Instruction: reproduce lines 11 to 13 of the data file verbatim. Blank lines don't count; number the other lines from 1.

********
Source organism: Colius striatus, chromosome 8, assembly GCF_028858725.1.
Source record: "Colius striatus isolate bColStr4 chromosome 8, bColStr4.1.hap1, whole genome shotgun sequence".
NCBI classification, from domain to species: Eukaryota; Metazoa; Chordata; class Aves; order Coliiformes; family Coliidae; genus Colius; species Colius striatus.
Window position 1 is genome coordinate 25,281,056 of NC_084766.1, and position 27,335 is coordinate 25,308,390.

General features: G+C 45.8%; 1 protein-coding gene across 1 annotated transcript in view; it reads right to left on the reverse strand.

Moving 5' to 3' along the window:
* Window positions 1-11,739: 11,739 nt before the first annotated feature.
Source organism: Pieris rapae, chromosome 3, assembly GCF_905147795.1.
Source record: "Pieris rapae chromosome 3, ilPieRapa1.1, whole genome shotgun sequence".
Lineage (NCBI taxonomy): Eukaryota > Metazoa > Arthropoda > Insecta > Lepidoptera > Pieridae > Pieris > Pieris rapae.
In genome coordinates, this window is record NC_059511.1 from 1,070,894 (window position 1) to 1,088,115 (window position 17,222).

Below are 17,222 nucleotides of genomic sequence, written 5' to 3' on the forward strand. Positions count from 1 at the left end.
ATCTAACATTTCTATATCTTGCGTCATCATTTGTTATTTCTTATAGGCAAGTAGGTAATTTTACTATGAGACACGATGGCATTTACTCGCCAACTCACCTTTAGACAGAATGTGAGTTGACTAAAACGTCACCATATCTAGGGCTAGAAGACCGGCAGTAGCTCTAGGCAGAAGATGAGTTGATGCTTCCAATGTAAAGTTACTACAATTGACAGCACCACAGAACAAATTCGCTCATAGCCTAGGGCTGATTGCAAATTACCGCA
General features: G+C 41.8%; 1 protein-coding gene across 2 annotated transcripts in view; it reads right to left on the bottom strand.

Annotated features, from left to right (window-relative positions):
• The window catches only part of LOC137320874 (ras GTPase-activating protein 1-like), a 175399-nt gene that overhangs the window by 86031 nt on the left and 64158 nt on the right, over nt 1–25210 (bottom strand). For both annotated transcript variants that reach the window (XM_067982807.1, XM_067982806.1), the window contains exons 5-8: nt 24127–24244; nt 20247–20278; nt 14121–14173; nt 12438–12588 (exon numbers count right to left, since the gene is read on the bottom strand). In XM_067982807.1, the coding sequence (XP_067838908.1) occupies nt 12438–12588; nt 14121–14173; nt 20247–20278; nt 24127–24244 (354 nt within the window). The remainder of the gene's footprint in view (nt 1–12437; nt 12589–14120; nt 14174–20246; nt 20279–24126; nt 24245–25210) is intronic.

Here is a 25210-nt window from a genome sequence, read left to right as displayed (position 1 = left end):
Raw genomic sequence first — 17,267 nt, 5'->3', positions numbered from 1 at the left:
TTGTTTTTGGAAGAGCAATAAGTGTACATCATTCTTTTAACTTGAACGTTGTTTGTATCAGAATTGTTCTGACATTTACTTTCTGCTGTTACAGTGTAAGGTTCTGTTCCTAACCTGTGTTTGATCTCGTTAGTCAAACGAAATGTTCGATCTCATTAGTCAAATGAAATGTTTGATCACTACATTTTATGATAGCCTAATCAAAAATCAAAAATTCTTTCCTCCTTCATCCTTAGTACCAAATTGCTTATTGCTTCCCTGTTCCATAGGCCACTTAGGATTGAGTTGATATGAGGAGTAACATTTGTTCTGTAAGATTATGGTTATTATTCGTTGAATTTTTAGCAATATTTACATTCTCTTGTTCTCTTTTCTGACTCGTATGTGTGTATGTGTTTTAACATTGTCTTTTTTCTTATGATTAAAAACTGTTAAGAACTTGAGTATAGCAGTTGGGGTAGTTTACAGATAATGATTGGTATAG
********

In genome coordinates, this window is record NC_059511.1 from 1,070,894 (window position 1) to 1,088,115 (window position 17,222).

Below are 17,222 nucleotides of genomic sequence, written 5' to 3' on the forward strand. Positions count from 1 at the left end.
ATCTAACATTTCTATATCTTGCGTCATCATTTGTTATTTCTTATAGGCAAGTAGGTAATTTTACTATGAGACACGATGGCATTTACTCGCCAACTCACCTTTAGACAGAATGTGAGTTGACTAAAACGTCACCATATCTAGGGCTAGAAGACCGGCAGTAGCTCTAGGCAGAAGATGAGTTGATGCTTCCAATGTAAAGTTACTACAATTGACAGCACCACAGAACAAATTCGCTCATAGCCTAGGGCTGATTGCAAATTACCGCA